Modernization of industrial automation and controls can be a daunting task for any facility. There are many different questions to be asked. You may find yourself wondering if it is the right time to upgrade, worrying about how much it will cost, and feeling overwhelmed by the idea of such a massive undertaking. Despite this, setting a clear and organized plan can help make this process as painless as possible. In this blog, we will discuss the process of developing a plan for automation modernization.
The first step is to gather internal experts and stakeholders. A project of this magnitude will inevitably need the input and approval of many different people such as executives, financial experts, line operators, and more. A meeting of these minds will help the employees of your facility transparently discuss ideas and concerns upfront. Once this is complete, you can move on to the second step: development of a thorough internal specification. To carry out this step, you and your team will need to answer questions in four key areas: network configuration, facility environment, data & reporting needs, and network security needs.
A common impetus for modernization is the need to improve interconnectivity amongst your facility’s networks. There are a number of things to consider about your network configuration. Among these are the system’s current configuration, whether or not your networks are separated, how well your machines work in tandem with one another, and whether or not your production systems are connected to the enterprise and business systems. Modern advanced automation systems address all these needs, providing systems that are integrated, communicate with each other, and operate with enterprise-level business solutions. Incorporation of these features will ensure a facility is performing at optimal capacity and quality.
Slowed production, dips in quality, or high repair costs are all good reasons to begin upgrading to a new automation platform. Despite the cost, the return on your investment will pay off in many other areas. Things to consider include the state of your facility, whether or not your machinery is operating at the proper rate, if you need to cut staff but increase production, and how difficult it is to find parts for your hardware. The addition of modern industrial automation controls will not only improve machine uptime, but also increase production efficiency, decrease part replacement costs, and improve safety.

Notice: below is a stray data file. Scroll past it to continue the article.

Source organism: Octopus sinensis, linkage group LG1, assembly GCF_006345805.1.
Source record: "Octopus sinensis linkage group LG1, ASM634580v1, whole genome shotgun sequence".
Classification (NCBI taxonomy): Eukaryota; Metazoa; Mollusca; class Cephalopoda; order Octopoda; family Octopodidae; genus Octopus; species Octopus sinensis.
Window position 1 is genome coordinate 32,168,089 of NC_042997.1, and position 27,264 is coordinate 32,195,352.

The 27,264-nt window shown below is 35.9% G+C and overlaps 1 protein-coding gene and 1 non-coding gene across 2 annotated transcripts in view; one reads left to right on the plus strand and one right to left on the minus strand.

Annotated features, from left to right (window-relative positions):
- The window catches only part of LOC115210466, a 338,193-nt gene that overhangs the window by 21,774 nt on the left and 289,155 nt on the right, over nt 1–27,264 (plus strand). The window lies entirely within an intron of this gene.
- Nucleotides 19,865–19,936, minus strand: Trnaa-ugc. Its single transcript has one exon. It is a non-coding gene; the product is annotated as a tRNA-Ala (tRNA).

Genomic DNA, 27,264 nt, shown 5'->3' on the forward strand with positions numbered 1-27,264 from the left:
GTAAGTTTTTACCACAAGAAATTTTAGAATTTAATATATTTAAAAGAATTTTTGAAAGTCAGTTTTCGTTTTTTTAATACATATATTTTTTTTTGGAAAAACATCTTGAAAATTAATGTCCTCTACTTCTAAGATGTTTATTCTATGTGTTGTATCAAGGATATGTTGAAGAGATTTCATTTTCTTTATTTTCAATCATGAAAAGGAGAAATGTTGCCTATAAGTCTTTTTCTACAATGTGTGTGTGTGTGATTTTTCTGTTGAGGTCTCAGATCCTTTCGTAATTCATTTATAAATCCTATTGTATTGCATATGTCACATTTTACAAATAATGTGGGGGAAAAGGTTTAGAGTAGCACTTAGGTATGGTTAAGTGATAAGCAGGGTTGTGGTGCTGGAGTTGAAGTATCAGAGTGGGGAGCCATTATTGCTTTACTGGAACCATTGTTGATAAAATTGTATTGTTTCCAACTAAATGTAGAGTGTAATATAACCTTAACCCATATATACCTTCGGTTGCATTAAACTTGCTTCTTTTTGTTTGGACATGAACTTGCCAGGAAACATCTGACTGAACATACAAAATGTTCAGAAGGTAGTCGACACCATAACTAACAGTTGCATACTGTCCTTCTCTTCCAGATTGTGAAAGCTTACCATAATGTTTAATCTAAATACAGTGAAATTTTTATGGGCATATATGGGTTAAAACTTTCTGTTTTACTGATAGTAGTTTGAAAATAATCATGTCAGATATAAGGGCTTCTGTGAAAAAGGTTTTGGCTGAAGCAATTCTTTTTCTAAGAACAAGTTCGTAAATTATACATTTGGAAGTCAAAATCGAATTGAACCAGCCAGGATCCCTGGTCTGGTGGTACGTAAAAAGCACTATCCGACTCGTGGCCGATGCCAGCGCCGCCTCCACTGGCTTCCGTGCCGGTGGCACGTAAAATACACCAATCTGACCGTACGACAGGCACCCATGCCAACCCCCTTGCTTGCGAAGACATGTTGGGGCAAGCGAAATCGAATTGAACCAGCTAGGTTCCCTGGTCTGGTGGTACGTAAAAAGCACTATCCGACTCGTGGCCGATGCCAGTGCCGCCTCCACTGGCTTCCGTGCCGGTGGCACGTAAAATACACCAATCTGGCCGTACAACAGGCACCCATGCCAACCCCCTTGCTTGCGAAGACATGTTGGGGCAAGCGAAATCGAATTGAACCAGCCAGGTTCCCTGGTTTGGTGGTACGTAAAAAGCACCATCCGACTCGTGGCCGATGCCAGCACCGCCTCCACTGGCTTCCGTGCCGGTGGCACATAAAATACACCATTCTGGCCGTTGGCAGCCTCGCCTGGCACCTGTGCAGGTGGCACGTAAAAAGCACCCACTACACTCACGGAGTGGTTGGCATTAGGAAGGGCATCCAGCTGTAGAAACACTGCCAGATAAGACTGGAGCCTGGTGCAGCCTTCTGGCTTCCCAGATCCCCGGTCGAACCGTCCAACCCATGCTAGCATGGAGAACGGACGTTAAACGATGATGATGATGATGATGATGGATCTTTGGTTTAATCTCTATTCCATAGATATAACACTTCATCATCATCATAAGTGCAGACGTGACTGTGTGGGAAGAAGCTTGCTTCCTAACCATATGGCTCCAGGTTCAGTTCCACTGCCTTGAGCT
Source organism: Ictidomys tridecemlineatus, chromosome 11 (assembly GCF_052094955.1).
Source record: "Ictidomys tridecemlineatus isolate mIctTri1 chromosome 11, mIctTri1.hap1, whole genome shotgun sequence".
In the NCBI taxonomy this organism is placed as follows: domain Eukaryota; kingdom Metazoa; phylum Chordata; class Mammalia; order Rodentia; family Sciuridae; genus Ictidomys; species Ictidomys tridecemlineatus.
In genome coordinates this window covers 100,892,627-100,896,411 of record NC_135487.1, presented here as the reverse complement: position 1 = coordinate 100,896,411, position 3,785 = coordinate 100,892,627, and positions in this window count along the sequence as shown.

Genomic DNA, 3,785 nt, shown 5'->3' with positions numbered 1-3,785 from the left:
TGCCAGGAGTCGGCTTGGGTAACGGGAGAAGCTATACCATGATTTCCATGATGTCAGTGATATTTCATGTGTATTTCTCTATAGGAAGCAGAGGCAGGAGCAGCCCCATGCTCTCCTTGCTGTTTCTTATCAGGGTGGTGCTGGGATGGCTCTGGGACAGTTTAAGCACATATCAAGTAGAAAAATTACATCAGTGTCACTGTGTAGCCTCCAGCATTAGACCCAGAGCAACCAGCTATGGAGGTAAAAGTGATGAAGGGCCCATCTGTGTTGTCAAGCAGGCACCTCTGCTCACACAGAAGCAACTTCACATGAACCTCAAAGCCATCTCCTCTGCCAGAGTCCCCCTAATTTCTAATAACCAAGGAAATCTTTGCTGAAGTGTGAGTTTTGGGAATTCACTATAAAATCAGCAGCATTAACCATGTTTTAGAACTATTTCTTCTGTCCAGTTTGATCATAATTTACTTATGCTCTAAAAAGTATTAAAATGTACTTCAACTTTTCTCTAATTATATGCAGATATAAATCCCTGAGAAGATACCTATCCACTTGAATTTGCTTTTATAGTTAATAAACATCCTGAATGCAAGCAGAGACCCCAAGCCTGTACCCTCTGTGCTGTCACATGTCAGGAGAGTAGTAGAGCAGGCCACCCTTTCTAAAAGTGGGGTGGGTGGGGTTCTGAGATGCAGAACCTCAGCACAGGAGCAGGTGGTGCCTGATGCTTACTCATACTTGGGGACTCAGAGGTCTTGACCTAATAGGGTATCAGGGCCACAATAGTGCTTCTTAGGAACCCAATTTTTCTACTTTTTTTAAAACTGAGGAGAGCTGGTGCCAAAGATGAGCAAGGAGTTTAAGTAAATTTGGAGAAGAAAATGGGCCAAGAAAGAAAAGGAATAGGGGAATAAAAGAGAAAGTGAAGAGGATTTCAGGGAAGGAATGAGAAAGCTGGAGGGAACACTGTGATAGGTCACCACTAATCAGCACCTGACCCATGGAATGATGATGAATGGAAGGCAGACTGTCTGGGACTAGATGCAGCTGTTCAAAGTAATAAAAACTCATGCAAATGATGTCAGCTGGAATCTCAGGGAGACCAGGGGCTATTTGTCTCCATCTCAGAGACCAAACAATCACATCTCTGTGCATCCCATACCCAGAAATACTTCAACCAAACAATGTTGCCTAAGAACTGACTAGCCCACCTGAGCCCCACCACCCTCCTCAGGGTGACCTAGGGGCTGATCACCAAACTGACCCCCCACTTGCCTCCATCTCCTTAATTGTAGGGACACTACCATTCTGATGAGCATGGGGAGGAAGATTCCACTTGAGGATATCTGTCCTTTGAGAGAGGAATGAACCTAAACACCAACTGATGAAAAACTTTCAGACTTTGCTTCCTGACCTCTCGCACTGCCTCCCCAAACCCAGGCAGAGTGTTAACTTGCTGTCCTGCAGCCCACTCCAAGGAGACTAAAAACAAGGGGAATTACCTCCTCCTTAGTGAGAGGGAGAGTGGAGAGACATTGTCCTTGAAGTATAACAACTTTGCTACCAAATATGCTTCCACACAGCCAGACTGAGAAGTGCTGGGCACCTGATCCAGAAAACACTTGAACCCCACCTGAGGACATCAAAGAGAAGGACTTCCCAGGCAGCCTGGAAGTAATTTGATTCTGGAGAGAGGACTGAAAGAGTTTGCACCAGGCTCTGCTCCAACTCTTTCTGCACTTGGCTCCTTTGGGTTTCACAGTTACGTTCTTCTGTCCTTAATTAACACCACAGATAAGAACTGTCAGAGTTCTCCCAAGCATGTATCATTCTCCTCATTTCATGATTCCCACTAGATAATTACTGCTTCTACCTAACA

Data and Reporting Needs
Having smart devices enabled in your plant provides advanced data capture and reporting capabilities. In turn, this allows you to determine which areas within your facility that are under-performing earlier and act on them faster. In order to identify the best areas for smart devices, the following questions should be posed: What data must be collected? Is there a standardized method of collection? Is it a manual or automated process? Is there currently data you cannot capture? And lastly, how long does it take to identify and address areas that are under-performing? These considerations will help provide a direction for the next steps of modernization. In addition to this, automated data capture allows operators to inspect site machinery, product, and personnel performance remotely.
Network Security Needs
The security of the networks in your facility should always be a top priority. Upgraded automation components can not only protect your plant from outside attack but also internal operation errors. If you need to improve network security or access permissions, the addition of advanced automation components can be a huge boost. Cyber attacks on industrial facilities are surprisingly common and continuing to increase in frequency.
Upon addressing all four of these areas, you and your team can move on to step three: considering the future of industrial automation and controls. In addition to your facility’s current need, you may also want to think about what will be needed in the future. By introducing upgraded components now, your facility will be more compatible with future advancements such as wireless routers access, virtualization, cloud computing, and remote services. All of these are on the rise and may be needed in your facility sooner than expected, and waiting to upgrade until your systems fail could cost millions in losses. Being proactive with industrial automation and controls upgrades can prevent this and prove a long time benefit.
Encompassing steps one through three, step four is to write a specification (spec) document that covers all of the following:
The fifth and final step is to, using your spec document, consult vendors and integrators for vetting and pricing. It is critical to find partners you can trust to provide a fair quote and assess your plan for practical use. These extra people can help you think of things you missed, as well as complete budgets, timelines, and other preliminary designs.
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